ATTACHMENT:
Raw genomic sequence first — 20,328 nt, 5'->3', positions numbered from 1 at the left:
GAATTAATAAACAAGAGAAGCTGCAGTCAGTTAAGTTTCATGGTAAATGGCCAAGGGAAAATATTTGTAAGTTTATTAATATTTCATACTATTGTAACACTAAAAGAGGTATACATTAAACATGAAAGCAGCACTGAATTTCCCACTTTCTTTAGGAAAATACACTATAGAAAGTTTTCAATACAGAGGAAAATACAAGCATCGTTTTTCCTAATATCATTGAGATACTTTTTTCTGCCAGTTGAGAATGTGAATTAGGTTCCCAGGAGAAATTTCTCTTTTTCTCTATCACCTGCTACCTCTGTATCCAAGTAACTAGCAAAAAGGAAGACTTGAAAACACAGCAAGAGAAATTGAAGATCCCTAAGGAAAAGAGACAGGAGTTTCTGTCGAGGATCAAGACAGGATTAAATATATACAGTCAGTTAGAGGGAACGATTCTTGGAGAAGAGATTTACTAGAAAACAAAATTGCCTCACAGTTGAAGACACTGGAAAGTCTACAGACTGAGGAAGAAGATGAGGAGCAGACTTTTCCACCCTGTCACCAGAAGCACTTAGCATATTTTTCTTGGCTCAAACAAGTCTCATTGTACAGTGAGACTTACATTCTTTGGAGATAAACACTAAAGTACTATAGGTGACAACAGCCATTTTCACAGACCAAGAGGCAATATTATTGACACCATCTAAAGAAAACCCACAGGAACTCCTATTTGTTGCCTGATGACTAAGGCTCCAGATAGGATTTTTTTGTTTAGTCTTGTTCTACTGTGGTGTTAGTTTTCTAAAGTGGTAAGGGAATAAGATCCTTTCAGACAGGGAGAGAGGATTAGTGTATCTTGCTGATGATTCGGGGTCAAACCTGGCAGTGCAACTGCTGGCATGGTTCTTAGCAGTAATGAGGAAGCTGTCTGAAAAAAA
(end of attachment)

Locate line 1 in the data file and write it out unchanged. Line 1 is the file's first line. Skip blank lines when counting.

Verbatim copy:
Raw genomic sequence first — 20,328 nt, 5'->3', positions numbered from 1 at the left: